All experience is an arc to build upon.

Henry James, in The Education of Henry James

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Some time ago I read a report from one of the nation’s leading foundations that had reviewed the state of the legal community and they made a remarkably insightful observation, it was this: lawyers had great difficulty integrating the human experience while living it.

I knew that valid and critically important observation was true not just of lawyers but people in an exclusionary secular culture and I realized this profoundly significant corollary: without familiarity with religious narrative which has spanned 2000 and more years and contains truths about the human being and mortal existence, one cannot experience the experience of being a human being.

Stripped of the wisdom of religious narrative, one simply experiences less of life than is present and available to us.

I give you two examples.

First, I attended a presentation at the South Bend Jewish Community Center in which a lawyer and former counsel in the Israeli Defense Force confessed at the end of his presentation that he could not understand how it was that Americans and the U.S. government could not understand the existential threat that Israel faces even when the voices and acts of their adversaries are quite clear in saying this: Israel and the Jewish people will be annihilated.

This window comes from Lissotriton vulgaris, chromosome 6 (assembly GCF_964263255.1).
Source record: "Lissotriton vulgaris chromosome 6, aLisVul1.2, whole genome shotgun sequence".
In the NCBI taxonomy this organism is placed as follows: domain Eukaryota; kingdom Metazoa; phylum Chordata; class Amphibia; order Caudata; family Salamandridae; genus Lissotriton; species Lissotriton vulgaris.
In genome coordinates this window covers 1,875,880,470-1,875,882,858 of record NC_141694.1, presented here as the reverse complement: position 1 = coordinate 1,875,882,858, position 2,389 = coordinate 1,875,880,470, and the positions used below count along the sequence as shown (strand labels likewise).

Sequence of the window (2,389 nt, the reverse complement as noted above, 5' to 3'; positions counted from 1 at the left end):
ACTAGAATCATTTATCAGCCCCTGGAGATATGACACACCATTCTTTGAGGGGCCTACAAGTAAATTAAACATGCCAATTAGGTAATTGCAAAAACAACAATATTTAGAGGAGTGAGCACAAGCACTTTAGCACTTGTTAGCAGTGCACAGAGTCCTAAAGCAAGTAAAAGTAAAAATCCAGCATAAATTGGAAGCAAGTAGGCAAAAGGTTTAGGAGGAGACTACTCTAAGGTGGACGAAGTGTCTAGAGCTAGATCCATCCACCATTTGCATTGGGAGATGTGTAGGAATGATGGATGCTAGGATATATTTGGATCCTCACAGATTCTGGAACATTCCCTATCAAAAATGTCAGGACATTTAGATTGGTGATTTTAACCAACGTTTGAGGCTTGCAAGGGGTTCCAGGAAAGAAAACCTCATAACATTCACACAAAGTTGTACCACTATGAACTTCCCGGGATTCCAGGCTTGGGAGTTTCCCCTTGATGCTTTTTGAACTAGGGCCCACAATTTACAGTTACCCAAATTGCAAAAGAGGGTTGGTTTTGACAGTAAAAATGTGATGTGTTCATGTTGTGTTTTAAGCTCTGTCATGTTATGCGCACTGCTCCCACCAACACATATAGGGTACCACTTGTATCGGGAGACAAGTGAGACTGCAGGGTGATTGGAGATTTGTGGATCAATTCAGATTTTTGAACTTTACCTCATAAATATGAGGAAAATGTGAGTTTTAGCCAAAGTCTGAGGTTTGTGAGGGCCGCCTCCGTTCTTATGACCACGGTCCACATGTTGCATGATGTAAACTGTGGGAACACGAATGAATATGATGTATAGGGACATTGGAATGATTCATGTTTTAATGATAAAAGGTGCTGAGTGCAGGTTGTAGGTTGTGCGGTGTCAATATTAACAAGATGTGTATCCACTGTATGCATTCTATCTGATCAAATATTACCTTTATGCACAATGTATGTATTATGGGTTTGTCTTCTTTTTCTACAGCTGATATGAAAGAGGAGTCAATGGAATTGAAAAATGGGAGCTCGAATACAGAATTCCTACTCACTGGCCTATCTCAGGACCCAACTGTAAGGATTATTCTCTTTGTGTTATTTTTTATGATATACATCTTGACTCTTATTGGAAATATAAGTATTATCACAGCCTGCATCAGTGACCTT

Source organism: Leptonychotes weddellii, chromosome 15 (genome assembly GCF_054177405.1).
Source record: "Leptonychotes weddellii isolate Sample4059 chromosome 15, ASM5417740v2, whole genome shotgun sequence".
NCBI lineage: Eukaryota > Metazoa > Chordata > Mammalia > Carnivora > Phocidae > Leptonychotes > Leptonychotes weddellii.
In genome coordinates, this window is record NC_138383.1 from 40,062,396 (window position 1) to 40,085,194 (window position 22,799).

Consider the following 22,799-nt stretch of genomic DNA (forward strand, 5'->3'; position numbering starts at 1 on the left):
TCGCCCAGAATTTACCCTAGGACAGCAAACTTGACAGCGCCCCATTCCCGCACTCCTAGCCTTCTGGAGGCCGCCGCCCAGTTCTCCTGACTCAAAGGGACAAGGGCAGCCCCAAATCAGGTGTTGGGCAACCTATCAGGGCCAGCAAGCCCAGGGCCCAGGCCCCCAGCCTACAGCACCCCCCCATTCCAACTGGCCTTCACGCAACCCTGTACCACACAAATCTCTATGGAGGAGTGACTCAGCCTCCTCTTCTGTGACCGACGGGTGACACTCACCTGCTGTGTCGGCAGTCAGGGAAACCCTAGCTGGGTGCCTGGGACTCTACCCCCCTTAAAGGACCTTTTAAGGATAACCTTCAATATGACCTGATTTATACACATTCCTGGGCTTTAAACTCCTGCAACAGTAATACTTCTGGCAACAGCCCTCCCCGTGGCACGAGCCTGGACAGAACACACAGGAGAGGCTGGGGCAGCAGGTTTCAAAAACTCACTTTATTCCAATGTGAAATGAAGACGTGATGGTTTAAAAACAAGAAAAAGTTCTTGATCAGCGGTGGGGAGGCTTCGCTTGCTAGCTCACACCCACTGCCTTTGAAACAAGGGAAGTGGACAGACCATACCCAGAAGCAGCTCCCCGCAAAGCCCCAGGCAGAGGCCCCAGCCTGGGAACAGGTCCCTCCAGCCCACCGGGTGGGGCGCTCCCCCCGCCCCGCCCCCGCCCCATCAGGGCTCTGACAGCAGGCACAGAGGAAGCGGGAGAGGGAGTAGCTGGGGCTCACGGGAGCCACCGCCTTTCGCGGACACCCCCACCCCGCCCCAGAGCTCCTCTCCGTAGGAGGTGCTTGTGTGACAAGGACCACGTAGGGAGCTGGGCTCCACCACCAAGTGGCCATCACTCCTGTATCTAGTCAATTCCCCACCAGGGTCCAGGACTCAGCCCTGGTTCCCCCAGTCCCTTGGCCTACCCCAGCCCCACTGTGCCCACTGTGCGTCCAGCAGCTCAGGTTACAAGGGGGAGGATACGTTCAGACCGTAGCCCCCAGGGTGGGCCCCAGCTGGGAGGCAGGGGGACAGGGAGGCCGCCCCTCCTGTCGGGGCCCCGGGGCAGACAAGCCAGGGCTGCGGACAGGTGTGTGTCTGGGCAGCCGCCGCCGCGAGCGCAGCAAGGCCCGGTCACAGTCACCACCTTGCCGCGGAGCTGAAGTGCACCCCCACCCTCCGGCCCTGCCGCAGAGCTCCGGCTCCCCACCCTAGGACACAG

My response to him put him on his heels.  I said: “We have a language set problem.  Jews live their religious narrative and understand life from that perspective.  Americans no longer life their companion religious narrative. Your legitimate experience is no longer our experience.”

I give you another example.

I recently had a conversation with two younger, but experienced, lawyers about a problem they were handling for a friend of mine.  The lawyers could not get handle on the human dynamic and consequently how to proceed.

It took be about 20 minutes to explain in one coherent package the actions, relationships, motivation and character of the parties involved, apply the law that governed to access the courthouse door and solve the problem.

The difference between them and me was not intellect, it was experience. Their training and life did not include a sufficient human narrative.  They could not see the pieces or make sense of the story and its parts.

That is who we are now and in a dangerous world  and that is a very significant deficit, a deadly deficit.

Humanism and secularism limit the experience of human experience.  The many problems and failures all around, in personal and public life, are explained largely by the loss of experience, and hence of age-old wisdom.

Think you might need what religion offers?  If you balk at an affirmative answer, I say: good luck.

… the blind men approached him … he touched their eyes and said, “Let it be done to you according to your faith.”

Mt 9: 28, 29